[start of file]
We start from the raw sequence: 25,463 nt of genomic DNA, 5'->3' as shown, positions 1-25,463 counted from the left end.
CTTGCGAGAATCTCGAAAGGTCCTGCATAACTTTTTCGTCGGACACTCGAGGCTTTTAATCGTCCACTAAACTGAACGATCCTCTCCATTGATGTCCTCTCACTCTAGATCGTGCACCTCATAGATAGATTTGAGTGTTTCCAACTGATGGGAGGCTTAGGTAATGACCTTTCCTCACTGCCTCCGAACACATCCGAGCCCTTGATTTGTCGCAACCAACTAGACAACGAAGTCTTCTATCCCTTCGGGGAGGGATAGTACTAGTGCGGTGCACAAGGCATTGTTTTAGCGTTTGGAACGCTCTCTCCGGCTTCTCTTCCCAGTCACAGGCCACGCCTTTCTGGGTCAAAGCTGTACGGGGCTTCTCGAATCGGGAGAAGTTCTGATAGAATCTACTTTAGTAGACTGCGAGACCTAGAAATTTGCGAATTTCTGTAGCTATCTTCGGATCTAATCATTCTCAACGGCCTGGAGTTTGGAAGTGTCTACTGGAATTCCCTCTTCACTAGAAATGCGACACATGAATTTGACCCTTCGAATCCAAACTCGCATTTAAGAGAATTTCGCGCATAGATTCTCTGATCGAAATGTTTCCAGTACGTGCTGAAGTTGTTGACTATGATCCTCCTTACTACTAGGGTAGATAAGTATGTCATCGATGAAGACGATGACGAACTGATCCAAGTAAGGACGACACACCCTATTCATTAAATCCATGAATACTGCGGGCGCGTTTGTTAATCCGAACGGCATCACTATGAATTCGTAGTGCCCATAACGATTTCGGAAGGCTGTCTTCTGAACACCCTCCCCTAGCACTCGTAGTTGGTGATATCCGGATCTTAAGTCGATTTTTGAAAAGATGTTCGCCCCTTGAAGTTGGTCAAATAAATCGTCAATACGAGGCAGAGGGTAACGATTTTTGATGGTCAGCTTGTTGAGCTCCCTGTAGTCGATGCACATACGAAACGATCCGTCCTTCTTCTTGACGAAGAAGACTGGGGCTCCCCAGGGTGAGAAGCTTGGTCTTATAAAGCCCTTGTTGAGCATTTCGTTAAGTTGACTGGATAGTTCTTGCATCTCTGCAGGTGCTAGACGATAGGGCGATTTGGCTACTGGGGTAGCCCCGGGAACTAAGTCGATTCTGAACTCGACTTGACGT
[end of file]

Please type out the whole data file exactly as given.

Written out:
We start from the raw sequence: 25,463 nt of genomic DNA, 5'->3' as shown, positions 1-25,463 counted from the left end.
CTTGCGAGAATCTCGAAAGGTCCTGCATAACTTTTTCGTCGGACACTCGAGGCTTTTAATCGTCCACTAAACTGAACGATCCTCTCCATTGATGTCCTCTCACTCTAGATCGTGCACCTCATAGATAGATTTGAGTGTTTCCAACTGATGGGAGGCTTAGGTAATGACCTTTCCTCACTGCCTCCGAACACATCCGAGCCCTTGATTTGTCGCAACCAACTAGACAACGAAGTCTTCTATCCCTTCGGGGAGGGATAGTACTAGTGCGGTGCACAAGGCATTGTTTTAGCGTTTGGAACGCTCTCTCCGGCTTCTCTTCCCAGTCACAGGCCACGCCTTTCTGGGTCAAAGCTGTACGGGGCTTCTCGAATCGGGAGAAGTTCTGATAGAATCTACTTTAGTAGACTGCGAGACCTAGAAATTTGCGAATTTCTGTAGCTATCTTCGGATCTAATCATTCTCAACGGCCTGGAGTTTGGAAGTGTCTACTGGAATTCCCTCTTCACTAGAAATGCGACACATGAATTTGACCCTTCGAATCCAAACTCGCATTTAAGAGAATTTCGCGCATAGATTCTCTGATCGAAATGTTTCCAGTACGTGCTGAAGTTGTTGACTATGATCCTCCTTACTACTAGGGTAGATAAGTATGTCATCGATGAAGACGATGACGAACTGATCCAAGTAAGGACGACACACCCTATTCATTAAATCCATGAATACTGCGGGCGCGTTTGTTAATCCGAACGGCATCACTATGAATTCGTAGTGCCCATAACGATTTCGGAAGGCTGTCTTCTGAACACCCTCCCCTAGCACTCGTAGTTGGTGATATCCGGATCTTAAGTCGATTTTTGAAAAGATGTTCGCCCCTTGAAGTTGGTCAAATAAATCGTCAATACGAGGCAGAGGGTAACGATTTTTGATGGTCAGCTTGTTGAGCTCCCTGTAGTCGATGCACATACGAAACGATCCGTCCTTCTTCTTGACGAAGAAGACTGGGGCTCCCCAGGGTGAGAAGCTTGGTCTTATAAAGCCCTTGTTGAGCATTTCGTTAAGTTGACTGGATAGTTCTTGCATCTCTGCAGGTGCTAGACGATAGGGCGATTTGGCTACTGGGGTAGCCCCGGGAACTAAGTCGATTCTGAACTCGACTTGACGT